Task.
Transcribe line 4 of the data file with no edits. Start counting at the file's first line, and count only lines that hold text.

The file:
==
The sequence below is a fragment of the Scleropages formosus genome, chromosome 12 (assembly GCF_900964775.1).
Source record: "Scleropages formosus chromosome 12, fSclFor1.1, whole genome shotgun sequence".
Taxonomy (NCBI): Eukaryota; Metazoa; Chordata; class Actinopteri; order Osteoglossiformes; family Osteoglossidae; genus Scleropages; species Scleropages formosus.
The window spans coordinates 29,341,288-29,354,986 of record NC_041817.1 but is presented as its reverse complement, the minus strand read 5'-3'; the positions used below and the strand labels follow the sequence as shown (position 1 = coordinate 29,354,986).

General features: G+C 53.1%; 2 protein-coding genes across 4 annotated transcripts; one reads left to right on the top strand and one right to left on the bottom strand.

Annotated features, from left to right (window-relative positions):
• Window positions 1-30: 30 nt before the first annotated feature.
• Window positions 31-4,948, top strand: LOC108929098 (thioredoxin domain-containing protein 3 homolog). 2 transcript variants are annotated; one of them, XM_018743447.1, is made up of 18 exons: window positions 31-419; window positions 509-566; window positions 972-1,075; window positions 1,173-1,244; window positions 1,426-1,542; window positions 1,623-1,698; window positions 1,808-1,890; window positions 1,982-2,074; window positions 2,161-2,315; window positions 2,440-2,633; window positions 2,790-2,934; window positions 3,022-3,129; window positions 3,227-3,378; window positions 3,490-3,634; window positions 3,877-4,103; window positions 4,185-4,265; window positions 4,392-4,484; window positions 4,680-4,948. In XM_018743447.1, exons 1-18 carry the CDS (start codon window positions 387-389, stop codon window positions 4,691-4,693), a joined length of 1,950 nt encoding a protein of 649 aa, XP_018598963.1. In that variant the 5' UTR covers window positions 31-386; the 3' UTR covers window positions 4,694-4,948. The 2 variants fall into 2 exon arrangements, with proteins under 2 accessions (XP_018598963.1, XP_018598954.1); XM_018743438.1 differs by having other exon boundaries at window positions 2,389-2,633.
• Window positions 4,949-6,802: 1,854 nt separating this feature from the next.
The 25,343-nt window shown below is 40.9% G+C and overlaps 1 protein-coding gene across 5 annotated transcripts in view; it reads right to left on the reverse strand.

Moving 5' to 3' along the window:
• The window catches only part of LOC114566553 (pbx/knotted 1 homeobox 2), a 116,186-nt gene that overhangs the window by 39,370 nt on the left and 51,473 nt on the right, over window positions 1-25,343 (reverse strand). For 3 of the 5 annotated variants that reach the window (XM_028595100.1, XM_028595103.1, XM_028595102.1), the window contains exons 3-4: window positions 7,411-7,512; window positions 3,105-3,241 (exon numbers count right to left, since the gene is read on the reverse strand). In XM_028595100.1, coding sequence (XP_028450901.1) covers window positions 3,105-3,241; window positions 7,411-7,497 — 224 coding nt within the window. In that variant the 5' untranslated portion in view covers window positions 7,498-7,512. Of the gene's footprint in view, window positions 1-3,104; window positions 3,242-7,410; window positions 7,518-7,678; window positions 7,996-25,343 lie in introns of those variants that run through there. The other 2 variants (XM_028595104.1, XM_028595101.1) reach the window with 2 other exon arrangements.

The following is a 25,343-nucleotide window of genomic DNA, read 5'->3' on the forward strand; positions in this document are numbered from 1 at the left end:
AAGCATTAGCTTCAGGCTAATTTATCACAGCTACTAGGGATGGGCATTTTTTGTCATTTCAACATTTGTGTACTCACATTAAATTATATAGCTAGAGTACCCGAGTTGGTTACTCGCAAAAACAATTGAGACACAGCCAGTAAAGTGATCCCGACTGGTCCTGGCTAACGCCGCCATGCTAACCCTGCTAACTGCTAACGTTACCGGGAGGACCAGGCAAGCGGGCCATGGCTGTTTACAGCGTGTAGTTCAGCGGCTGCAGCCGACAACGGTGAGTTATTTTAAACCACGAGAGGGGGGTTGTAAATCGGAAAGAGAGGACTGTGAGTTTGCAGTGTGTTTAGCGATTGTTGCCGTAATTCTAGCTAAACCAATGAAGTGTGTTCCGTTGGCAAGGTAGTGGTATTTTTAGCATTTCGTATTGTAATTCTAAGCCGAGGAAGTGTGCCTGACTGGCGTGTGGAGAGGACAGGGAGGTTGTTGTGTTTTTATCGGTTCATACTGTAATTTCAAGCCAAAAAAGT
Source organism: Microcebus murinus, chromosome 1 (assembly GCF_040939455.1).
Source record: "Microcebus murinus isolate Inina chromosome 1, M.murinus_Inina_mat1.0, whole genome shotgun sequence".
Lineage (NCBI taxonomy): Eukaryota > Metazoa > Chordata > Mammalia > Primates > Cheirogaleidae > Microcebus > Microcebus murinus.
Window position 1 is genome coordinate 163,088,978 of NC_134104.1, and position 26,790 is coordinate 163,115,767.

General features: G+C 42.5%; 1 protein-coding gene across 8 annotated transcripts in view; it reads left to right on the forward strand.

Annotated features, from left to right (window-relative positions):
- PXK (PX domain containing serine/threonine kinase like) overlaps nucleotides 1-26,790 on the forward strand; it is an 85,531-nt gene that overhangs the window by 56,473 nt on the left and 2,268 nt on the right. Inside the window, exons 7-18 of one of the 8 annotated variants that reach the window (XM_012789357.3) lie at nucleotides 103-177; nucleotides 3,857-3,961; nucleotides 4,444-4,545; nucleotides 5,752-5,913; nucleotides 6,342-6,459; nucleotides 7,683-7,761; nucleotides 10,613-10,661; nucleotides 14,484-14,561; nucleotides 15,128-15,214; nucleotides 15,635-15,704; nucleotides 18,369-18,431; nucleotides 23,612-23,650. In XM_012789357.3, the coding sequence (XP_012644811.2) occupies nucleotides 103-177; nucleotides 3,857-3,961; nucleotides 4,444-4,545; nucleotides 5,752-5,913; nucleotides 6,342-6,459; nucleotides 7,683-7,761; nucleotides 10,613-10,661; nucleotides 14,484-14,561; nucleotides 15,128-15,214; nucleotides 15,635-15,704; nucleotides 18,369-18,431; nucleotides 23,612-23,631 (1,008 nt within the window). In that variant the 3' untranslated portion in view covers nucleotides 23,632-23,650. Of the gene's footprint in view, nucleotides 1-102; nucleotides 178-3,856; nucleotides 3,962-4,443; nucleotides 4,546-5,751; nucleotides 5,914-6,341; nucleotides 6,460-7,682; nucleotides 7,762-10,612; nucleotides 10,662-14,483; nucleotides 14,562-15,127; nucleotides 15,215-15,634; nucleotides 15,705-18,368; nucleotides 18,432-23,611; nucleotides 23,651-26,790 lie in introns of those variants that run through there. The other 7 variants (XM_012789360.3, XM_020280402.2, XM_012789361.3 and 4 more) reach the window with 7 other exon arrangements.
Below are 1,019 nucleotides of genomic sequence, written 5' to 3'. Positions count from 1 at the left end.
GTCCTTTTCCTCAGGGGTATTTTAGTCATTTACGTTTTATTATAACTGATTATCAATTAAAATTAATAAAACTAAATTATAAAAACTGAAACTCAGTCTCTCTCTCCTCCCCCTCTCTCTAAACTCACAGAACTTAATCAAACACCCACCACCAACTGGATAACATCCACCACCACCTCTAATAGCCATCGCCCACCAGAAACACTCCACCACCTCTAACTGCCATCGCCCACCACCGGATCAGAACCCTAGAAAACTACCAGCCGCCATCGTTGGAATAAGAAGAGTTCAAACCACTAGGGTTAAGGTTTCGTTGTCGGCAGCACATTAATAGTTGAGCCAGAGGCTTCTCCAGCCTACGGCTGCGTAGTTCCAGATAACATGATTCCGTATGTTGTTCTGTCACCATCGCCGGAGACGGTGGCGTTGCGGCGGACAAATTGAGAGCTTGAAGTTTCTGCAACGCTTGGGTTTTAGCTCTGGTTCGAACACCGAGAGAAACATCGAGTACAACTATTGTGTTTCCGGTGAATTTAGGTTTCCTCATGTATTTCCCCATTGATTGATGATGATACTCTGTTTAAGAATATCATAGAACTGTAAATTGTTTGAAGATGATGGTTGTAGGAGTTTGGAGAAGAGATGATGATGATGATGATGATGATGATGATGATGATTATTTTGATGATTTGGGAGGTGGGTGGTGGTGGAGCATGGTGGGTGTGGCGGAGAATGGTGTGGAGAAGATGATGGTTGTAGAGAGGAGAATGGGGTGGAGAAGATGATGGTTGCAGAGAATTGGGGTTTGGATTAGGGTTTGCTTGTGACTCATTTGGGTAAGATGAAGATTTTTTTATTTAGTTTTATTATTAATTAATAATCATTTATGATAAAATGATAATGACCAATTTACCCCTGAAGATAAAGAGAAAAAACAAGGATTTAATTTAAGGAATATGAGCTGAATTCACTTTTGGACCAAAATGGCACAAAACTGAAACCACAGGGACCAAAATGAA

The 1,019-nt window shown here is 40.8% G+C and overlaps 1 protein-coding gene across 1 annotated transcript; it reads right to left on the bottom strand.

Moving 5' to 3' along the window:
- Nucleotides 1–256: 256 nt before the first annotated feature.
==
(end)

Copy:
The window spans coordinates 29,341,288-29,354,986 of record NC_041817.1 but is presented as its reverse complement, the minus strand read 5'-3'; the positions used below and the strand labels follow the sequence as shown (position 1 = coordinate 29,354,986).